What I found interesting about the catfish series, was that most of the time, the person behind the fake profile was awfully unhappy with their current situation. The fake profile was a way into a fantasy world that distracted them from the problems in their real life. ‘Personal meaninglessness- the feeling that life has nothing worthwhile to offer- becomes a fundamental psychic problem in circumstances of late modernity.’(Giddens, 1991) In one episode a young woman had over thirty fake profiles and was communicating with over a hundred men, its was almost as if she was addicted. Are we starting to replace real people for robots? Since online communications became naturalized, important ways of interacting have faded out. Social media has certainly made communicating easier, but has it made our lives better?

“By giving people the power to share, we're making the world more transparent.” (Mark Zuckerburg)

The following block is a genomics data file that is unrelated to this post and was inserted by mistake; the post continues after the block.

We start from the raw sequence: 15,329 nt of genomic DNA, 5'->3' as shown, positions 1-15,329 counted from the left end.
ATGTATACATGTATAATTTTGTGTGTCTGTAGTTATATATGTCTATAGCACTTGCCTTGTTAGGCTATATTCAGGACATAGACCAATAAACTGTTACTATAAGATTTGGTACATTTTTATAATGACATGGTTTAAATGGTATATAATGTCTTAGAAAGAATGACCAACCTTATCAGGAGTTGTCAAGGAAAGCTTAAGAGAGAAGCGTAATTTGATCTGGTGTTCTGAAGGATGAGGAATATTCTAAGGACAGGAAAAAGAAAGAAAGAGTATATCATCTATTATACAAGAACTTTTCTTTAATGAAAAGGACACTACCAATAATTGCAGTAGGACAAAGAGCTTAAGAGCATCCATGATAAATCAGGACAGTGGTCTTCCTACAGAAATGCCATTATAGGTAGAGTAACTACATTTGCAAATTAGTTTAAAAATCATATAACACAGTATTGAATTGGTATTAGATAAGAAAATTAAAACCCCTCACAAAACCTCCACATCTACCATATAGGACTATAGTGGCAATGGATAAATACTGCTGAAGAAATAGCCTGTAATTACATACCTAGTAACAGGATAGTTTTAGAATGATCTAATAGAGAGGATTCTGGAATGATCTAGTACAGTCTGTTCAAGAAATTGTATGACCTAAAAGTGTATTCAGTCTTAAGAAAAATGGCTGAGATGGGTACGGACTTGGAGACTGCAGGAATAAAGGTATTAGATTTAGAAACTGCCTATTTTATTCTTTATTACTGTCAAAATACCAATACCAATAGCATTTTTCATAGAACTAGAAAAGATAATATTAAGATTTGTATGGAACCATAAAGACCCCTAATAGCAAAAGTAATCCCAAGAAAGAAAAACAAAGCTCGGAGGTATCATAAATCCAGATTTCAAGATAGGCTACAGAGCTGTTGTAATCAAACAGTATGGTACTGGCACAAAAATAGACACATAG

Facebook is a great platform for sharing information. However I’m afraid in reality its ruining our personal relationships. When we do get together with our friends and family, often our attention quickly goes straight back to what’s happening Social media. We are in the same room together sitting together, and on our phones together. How is making the world more clear?

Facebook is addictive that’s why we use it. Social media gives consumers instant gratification. The more instant gratification we get, the more we want. We’ve replaced human conversation for digital connection. Social media is removing us from the present moment, and separating us from each other.